Nonetheless, the folks at Curbed LA were only too anxious to chime in on December 10. "Los Angeles has the highest percentage of renters in the US," the Curbed LA headline blared, not telling you that this "Los Angeles" included Palmdale, Lancaster, and Orange County.
The LA Times' Christopher Hawthorne was also eager to cite the figure. "A recent Harvard study found that Los Angeles has a higher proportion of renters — 52% — than any other metropolitan area in the country," Hawthorne wrote on December 20.
While the Harvard Report claimed that "Los Angeles" [the "Los Angeles" that stretches from Palmdale to Laguna] was 52% renter-occupied units, and local media affirmed that this figure is "highest in the nation," the U.S. Census Bureau itself in 2011 proclaimed the figure specific to the City of Los Angeles--key word here, "City"--to be 61.8 percent. That's very high, but it distantly followings New York's 69.0 percent and follows San Francisco's rental ratio too.
Counting by Metro Area, in short, can make for the most shocking headlines, because what constitutes a Metro Area varies so wildly across the country.
Delineated by the U.S. Office of Management and Budget, a "Metro Area" is a Statistical Area, including includes at least one "urban core area" but can even spill into multiple counties. You can make a mess of just about any statistical measure at all when you start talking Metro Areas rather than Cities or Counties, and Harvard famously likes to make messes.
Curbed LA was just as eager as the Times and KPCC to nip at the Harvard Metro bait.
"Now a new report from the Joint Center for Housing Studies at Harvard University reveals that Los Angeles [again, which Los Angeles is the important question] actually has the highest percentage of renters in any major US metro area: 52 percent of Angelenos were renters in 2012, compared to 35 percent nationwide (and 30 percent in St. Louis, which has the lowest percentage)."
If you didn't catch that key word "Metro" you might have thought our own City of LA was on the cusp of renter-geddon. But the only mention of "Los Angeles" in the new report was one in which the LA Metro Area (which actually includes all of Orange County and cities in Los Angeles County including Lancaster, Palmdale, Bell, Long Beach, &c.) is found to have a higher rental ratio than other Metropolitan areas like New York's (which unhelpfully stretches from beyond New Haven, Connecticut on the east to beyond Allentown, Pennsylvania on the west) and Miami's (stretching on tippy-toes from the City of Miami all the way north to West Palm Beach).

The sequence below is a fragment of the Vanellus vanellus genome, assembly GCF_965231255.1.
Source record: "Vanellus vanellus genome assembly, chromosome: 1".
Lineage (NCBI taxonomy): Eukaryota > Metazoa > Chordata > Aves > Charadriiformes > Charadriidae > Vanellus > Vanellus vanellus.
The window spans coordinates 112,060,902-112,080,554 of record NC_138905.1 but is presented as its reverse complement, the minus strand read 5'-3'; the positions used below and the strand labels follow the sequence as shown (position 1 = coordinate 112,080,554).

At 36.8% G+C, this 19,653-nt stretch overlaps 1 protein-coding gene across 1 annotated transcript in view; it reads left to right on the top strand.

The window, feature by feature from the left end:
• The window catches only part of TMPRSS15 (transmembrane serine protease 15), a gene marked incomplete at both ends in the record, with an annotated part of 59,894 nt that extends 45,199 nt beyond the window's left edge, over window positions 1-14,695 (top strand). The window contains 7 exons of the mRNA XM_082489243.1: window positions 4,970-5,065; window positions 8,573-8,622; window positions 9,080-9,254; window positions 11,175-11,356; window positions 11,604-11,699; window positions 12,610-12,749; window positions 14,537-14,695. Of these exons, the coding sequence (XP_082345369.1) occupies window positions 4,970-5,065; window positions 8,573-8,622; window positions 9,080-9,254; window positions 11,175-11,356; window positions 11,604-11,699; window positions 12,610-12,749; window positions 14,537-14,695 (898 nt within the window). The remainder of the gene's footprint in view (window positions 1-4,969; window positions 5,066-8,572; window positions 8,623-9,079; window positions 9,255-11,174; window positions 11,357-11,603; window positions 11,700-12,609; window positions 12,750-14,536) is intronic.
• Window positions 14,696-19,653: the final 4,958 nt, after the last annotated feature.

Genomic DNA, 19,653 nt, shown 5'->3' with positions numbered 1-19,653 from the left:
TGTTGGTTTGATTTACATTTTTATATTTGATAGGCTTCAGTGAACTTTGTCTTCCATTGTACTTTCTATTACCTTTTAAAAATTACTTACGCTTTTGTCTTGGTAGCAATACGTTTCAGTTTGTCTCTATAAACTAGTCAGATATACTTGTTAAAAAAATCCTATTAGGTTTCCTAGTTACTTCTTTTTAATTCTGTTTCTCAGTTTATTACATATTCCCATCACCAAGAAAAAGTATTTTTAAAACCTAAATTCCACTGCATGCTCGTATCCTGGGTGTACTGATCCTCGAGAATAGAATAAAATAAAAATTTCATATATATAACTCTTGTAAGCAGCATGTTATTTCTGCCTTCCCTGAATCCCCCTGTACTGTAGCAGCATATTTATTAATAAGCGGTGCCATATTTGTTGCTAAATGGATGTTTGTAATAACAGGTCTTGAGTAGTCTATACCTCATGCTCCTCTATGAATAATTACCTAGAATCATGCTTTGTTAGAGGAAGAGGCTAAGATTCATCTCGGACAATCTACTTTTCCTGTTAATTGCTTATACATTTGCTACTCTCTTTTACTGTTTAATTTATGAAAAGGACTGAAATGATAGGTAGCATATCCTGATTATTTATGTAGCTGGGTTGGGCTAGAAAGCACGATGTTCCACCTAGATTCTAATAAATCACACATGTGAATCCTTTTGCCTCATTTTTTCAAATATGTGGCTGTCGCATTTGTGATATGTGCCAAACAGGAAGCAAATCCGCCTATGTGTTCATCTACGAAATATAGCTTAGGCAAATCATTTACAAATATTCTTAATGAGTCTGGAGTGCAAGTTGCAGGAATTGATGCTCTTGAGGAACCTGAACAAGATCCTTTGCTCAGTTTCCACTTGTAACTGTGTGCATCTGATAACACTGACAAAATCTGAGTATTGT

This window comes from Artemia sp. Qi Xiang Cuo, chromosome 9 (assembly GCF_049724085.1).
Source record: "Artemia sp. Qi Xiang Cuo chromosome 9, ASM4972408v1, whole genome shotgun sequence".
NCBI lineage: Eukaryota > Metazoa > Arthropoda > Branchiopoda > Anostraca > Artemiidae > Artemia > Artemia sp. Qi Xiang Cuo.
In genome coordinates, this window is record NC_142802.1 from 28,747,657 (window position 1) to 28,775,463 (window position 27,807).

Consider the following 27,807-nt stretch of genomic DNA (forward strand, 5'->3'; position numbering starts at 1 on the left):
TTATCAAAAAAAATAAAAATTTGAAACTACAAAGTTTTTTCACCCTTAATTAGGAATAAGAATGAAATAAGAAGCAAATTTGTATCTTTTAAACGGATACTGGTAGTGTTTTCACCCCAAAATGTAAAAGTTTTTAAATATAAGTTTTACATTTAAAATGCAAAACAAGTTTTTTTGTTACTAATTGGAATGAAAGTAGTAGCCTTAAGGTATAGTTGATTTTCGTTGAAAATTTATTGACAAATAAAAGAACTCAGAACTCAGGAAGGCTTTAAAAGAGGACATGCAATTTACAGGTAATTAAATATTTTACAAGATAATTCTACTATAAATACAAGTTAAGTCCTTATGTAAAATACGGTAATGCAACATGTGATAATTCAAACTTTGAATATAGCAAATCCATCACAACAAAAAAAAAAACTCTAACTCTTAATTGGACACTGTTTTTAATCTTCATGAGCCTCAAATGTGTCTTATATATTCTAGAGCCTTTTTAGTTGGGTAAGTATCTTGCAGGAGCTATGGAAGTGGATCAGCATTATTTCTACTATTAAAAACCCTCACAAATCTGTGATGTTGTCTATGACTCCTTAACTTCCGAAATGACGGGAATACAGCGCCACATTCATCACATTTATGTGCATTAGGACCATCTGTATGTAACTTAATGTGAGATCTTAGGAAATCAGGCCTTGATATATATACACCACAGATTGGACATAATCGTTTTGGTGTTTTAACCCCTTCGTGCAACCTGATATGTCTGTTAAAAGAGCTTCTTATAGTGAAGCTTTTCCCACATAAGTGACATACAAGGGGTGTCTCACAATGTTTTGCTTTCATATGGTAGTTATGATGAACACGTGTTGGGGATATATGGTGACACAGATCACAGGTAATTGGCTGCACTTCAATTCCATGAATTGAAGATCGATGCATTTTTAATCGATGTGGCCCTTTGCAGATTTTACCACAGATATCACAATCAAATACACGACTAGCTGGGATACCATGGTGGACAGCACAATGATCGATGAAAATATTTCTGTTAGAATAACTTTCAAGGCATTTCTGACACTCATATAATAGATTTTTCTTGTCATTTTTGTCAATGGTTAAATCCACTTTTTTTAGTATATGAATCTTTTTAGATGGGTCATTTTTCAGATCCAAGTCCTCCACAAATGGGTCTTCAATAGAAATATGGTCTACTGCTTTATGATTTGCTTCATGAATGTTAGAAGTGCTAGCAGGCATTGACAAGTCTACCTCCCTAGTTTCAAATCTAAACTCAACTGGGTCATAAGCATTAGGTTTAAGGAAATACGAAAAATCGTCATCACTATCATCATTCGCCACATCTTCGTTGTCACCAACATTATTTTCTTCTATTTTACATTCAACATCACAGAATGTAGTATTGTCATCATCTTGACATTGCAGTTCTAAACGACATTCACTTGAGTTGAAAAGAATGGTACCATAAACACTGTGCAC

We are not comparing in the Harvard report the City of Los Angeles to the City of New York or to what we know of as Miami. We are comparing clusters of cities with vastly different geographies, no comparable governmental structures, no adherence to State boundaries in some cases, and even very different numbers of population centers.
Not many would call somebody who lives in Palmdale or Laguna or Bell an "Angeleno" though the places are indeed a part of the LA Metro area.
Make no mistake about it: despite what Harvard and local media have led you to believe, the City of LA still trails NYC and San Francisco City and County in rental units per measure. And make no mistake about it: the rental-to-owner-occupied ratios in all three of these renter-oriented Cities are far more abysmal than the Harvard report implies. But if you were led to believe that LA is the unfairest one of all, you were misled by a flimsy, eye-catching rehashing of a repackaging of Census data that containing very little useful statistical analysis.
(Joseph Mailander is a writer, an LA observer and a contributor to CityWatch. He is also the author of Days Change at Night: LA's Decade of Decline, 2003-2013. Mailander blogs here.)
Vol 11 Issue 103
Pub: Dec 24, 2013